The Harmonised Database
The Harmonised Database contains more than 70 000 terms from which our users can select the goods and services for which they seek protection in their trade mark applications. This database is used in the European Union Intellectual Property Office's (EUIPO) online trade mark application forms, the Five-step form and the Advanced form, and is made up of terms that have already been accepted by all national intellectual property offices in the European Union (EU).
If you select a goods or services term from the Harmonised Database, it will be accepted when your application is examined by our staff. It will also mean that the term is already translated into all other EU languages (except Irish). Your application will therefore be processed more smoothly as there is no need for EUIPO to translate the terms in your goods and services selection.
You can access the Harmonised Database via four different paths
- Using the Five-step form you will be able to browse or search the database in step 2 of your application, under the Goods and Services section.
- In the Advanced form you just need to click on 'Search' in the 'Goods and Services' section.
- If you wish to prepare your goods and services selection in advance, you can also use our Goods and Services Builder. This tool contains the Harmonised Database terms and allows you to save your list for future applications.
- You can also access the Harmonised Database through TMclass. This is an international database that includes the terms of the Harmonised Database, as well as terms accepted in other countries around the world and by international organisations such as the World Intellectual Property Organization. Checking this database can be useful when you are preparing your application; it will allow you to gain a quick overview of similar trade marks that exist in the market your wish to operate in.
The benefits of the Harmonised Database explained
Trade mark applicants also have much to gain from using the HDB. Here are some of the most compelling reasons to do so:
- Guaranteed acceptance of terms
Classification experts from each EU Member State office have checked every term in the HDB. This means that if you use a HDB term, there is no risk of classification objections to your European Union trade mark (EUTM) or EU national trade mark application.
- Market terms
The HDB has been fed by the lists of goods and services filed in real applications, meaning that the database is in line with market realities. As well as the new terms reflecting the latest business trends, it is continually revised to include the latest Nice Classification updates. Users can contact the EUIPO or national or regional offices to suggest new terms to be added to the database or terms that they would like to see removed.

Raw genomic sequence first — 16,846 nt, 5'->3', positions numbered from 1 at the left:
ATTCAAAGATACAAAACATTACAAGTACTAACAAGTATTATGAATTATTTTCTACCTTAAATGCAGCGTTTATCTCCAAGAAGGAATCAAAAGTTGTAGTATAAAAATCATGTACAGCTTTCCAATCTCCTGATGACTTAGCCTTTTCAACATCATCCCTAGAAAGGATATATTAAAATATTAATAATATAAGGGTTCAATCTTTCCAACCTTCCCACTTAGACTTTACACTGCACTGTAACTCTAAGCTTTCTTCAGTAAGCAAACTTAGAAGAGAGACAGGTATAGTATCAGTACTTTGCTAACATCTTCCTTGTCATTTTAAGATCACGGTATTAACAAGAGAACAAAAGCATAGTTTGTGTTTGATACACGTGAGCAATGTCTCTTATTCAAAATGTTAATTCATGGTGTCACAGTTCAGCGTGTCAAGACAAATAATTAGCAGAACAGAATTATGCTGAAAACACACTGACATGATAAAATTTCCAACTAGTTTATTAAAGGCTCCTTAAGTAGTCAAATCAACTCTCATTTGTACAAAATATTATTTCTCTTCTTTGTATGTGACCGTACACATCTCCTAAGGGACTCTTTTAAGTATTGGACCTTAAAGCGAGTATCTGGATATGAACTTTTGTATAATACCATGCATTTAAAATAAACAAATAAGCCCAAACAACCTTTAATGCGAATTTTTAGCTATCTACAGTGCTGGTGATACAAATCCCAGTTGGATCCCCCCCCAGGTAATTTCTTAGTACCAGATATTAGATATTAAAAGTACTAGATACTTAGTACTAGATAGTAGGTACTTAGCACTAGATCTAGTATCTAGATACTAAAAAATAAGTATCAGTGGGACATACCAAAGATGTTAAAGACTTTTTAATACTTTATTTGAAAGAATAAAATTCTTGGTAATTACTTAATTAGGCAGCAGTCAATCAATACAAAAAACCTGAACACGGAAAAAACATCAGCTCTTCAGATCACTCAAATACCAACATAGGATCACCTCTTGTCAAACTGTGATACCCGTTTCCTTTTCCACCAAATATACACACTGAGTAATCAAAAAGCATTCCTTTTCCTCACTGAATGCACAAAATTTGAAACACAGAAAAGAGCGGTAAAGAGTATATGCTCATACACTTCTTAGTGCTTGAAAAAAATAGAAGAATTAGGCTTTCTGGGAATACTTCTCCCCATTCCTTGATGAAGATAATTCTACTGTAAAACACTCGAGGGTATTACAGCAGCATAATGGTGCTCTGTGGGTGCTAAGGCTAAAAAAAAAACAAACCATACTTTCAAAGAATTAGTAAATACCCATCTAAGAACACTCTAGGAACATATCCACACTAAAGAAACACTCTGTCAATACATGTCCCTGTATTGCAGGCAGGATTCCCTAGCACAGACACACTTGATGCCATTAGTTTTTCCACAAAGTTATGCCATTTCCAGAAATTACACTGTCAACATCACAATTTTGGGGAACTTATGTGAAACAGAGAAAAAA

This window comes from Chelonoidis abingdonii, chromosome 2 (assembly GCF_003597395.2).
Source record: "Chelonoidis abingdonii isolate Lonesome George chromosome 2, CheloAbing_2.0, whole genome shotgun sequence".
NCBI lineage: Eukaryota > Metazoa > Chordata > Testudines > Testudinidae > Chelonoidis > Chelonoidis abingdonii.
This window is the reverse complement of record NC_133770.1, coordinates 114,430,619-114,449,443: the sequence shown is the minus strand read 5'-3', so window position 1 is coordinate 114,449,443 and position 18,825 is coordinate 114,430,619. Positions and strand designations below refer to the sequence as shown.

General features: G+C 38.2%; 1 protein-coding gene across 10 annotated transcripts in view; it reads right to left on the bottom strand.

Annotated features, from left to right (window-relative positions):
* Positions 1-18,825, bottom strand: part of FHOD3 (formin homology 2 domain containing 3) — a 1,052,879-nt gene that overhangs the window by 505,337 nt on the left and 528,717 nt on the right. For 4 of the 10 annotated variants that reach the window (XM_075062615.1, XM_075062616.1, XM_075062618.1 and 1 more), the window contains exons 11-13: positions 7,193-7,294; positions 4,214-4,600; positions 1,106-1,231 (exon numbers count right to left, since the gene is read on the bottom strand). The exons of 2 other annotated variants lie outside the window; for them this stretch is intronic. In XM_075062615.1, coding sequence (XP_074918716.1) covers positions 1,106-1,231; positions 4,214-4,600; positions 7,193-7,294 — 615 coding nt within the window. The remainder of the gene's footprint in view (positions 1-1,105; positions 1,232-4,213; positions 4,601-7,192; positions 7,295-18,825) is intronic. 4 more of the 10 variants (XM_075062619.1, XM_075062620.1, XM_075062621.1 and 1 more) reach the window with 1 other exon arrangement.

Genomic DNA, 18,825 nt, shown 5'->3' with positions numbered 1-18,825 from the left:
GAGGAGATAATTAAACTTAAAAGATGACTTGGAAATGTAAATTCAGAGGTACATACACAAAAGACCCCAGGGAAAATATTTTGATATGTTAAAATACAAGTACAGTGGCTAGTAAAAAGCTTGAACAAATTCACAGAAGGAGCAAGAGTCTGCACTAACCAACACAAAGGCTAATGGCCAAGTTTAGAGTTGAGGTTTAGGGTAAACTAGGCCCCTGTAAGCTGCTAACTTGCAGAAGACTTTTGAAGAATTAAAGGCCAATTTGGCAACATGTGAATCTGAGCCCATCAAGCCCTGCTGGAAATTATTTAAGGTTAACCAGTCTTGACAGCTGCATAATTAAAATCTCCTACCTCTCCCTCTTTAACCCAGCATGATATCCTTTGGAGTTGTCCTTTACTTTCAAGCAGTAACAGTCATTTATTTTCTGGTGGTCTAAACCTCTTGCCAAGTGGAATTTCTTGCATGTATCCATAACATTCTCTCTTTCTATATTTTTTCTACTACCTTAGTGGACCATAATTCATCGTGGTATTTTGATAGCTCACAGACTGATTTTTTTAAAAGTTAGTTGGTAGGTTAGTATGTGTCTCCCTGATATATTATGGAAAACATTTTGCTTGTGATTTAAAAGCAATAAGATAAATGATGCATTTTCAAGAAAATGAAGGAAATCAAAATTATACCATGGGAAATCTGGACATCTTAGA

- Saves time and resources
All HDB terms are pre approved, which means that they are automatically accepted by every EU national and regional IP office, as well as the EUIPO. Users can avoid delays and save money on translations when they want to expand their protection geographically, since lists of goods and services are translated automatically in the HDB. Users who fulfil certain conditions, such as paying up front, can also have their applications published faster with our Fast Track service for trade marks when they use terms from the HDB.
- Greater security and predictability
The taxonomy structure used by the HDB allows users to fully understand the scope of protection offered by general terms. Taxonomy is based on the Nice Classification system and is designed to be simple and accessible, allowing users without any prior knowledge of classification systems to work their way through the hierarchical structure to find the goods and services they need. General terms appear at the top, with more detailed terms (covered by a general description) underneath. Users are assured of the same scope of protection when they use HDB translations to expand geographically.
- Complements pre-clearance guidance
Users, who want to check whether there may be possible conflicts with prior trade marks, can opt to use the goods and services Similarity tool, which allows participating IP Offices to give their opinion on the degree of similarity between goods and/or services. Since the Similarity tool only uses terms from the HDB, users can obtain more accurate information about possible conflicts before they commit to a product or service launch.
Can I suggest new terms for the Harmonised Database?
The Harmonised Database is a dynamic set of terms that is updated in an open and transparent way by all participating offices. If you do not find the goods or services you are looking for, you can suggest new ones using our contact form.
What do our users think?
We use the Harmonised database in the preliminary stages of an application to check whether what we have found for our clients in terms of goods and services is also accepted abroad.